The world’s biggest plant for sorting plastic packaging has been inaugurated in Motala, Sweden. The facility, Site Zero, doubles plastic recycling compared to the previous plant. Up to 95 per cent of all packaging received will be able to be sent for recycling in the near future.
The key to successful plastic recycling is retaining the value of the material, which requires efficient sorting and recycling of each individual plastic type. This is where Site Zero is pioneering: the plant can sort out as many as twelve types of plastic, which corresponds to almost all types of plastic on the Swedish packaging market, compared to three or four at comparable plants in Europe.
Site Zero has now been tested for a period prior to opening, and the results show record figures for sorting efficiency. As much as 95 per cent of the packaging arriving at the plant can be sorted out for recycling in the next step.
– With Site Zero, we have set a new path for plastic recycling and the rest of Europe. The world needs to follow, this to reduce emissions from incineration and the need for primary raw material. It is no longer justifiable to incinerate as much plastic as we do or melt it down into low-quality products that cannot be recycled again, says Mattias Philipsson, CEO of Svensk plaståtervinning.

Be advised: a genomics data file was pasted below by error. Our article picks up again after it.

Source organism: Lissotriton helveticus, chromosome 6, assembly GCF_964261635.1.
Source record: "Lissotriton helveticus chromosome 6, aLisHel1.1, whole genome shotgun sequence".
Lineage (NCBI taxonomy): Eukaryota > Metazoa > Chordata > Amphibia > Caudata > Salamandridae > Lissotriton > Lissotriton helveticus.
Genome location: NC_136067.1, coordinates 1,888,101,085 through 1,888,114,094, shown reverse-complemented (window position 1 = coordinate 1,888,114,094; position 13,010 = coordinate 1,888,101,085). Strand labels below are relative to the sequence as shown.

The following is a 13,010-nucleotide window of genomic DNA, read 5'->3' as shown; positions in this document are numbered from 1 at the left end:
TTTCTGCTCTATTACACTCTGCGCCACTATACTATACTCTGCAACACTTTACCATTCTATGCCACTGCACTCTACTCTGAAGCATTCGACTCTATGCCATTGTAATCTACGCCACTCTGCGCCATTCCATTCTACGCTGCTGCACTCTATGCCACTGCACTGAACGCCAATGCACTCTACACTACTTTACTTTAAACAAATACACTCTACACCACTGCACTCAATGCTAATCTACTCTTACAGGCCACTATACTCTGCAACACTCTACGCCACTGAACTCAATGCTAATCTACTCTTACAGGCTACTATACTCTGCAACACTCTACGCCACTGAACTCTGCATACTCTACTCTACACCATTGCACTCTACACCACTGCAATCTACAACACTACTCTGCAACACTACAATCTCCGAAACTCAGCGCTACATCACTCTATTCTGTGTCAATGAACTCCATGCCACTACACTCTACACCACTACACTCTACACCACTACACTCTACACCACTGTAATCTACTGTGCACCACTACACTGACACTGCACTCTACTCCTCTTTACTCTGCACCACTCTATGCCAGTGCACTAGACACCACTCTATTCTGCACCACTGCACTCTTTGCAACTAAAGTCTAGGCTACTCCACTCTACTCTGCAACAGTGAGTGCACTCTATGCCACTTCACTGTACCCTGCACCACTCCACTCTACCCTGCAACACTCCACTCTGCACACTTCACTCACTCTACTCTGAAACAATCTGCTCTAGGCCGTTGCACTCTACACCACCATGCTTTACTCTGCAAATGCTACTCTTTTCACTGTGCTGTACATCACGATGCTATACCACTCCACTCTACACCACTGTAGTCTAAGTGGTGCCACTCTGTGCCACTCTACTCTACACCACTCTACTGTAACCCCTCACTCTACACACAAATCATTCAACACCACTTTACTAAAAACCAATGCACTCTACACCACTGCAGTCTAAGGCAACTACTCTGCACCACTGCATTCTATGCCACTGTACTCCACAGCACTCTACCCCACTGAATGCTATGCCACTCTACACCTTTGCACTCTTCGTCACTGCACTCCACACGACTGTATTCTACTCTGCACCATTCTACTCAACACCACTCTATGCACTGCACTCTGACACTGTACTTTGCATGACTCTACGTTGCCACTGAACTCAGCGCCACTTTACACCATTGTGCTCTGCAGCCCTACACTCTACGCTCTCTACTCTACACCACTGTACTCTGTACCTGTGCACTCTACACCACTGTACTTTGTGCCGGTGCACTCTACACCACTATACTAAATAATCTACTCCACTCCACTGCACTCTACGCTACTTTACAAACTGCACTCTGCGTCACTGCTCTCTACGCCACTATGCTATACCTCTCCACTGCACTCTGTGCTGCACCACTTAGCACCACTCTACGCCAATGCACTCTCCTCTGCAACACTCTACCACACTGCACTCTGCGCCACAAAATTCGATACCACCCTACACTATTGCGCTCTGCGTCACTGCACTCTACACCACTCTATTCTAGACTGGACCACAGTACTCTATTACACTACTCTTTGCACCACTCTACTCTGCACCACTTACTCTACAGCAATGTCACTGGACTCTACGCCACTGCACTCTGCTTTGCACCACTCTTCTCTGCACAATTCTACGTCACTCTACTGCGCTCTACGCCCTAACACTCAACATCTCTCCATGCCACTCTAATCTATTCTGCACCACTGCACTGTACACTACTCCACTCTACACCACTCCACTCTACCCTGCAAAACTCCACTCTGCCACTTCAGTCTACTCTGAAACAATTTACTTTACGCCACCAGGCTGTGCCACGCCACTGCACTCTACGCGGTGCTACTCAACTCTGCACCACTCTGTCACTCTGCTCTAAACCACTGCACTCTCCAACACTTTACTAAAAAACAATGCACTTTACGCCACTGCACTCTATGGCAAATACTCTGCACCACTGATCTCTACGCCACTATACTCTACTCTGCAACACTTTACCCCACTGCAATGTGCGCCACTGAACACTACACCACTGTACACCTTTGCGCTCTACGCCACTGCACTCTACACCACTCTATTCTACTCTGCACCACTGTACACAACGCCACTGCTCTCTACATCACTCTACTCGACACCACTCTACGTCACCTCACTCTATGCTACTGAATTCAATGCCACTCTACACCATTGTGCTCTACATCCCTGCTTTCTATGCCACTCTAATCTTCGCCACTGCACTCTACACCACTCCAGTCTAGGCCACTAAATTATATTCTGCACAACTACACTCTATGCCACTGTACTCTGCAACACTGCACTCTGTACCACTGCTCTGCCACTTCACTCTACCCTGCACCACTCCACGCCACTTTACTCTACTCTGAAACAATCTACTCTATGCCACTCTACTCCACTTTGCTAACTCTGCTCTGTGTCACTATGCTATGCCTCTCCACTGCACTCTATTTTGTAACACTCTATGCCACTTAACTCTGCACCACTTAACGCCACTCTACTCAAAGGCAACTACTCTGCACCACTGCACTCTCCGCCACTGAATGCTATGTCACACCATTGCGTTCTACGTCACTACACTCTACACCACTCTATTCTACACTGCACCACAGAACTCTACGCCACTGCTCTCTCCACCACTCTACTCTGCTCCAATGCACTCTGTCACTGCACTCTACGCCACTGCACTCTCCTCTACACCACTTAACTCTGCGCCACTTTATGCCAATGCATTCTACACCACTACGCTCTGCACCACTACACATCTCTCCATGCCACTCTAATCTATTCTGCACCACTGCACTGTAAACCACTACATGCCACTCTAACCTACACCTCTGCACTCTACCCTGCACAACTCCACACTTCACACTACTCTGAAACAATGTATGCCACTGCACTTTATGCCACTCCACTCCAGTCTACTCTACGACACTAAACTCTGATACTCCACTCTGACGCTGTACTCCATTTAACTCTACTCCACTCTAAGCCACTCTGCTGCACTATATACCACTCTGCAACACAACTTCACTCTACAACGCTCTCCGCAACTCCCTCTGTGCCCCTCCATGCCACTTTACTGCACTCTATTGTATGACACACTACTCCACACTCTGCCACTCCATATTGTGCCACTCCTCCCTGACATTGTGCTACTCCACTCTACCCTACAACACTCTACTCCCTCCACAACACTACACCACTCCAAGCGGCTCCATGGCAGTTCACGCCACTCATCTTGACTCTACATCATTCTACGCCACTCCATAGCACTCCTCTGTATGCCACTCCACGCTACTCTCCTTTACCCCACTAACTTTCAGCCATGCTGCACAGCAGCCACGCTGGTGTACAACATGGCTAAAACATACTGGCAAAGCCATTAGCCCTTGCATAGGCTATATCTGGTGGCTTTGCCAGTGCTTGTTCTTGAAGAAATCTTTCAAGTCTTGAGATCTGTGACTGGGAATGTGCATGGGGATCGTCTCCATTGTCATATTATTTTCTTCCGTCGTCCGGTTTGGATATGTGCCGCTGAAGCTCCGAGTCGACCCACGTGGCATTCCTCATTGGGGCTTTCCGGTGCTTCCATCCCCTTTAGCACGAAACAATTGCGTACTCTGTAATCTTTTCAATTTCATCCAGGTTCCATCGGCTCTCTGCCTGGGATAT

Site Zero will be the world’s biggest sorting plant and can process 200,000 tons of plastic packaging. This is approximately equivalent to the total volume placed on the Swedish market. About half of this plastic packaging is collected by the Swedes, and until more plastic reaches the recycling system, Svensk Plaståtervinning has offered capacity to other countries. From 2024, Site Zero will receive most of Finland’s household plastics.
Site Zero in numbers
Size: 60,000m2 (previous plant: 15,000 sqm)
Sorting capacity: 12 types of plastic (comparable plants 3-4 types): rigid PP, rigid HDPE, flexible LDPE, flexible PP, transparent PET trays, transparent PET bottles, coloured PET bottles, EPS, PS, PVC, two grades of mixed polyolefin laminates, and metal and non-plastic rejects
Sorting efficiency: Up to 95 per cent of the received plastics can be sorted out and recycled in the next step
Sorting sensors: 60 NIR sensors (comparable plants have an average of 5 NIR sensors, previous plant 19 sensors)
Advanced control system: fully automated process, real-time optimization, artificial intelligence. The different parts of the plant influence and talk to each other, optimizing the sorting process
Reception capacity: 200,000 tons per year of mixed plastic packaging from households (previous plant 100,000 tons per year)
Sorting speed: 1000 packages per second, 42 tons per hour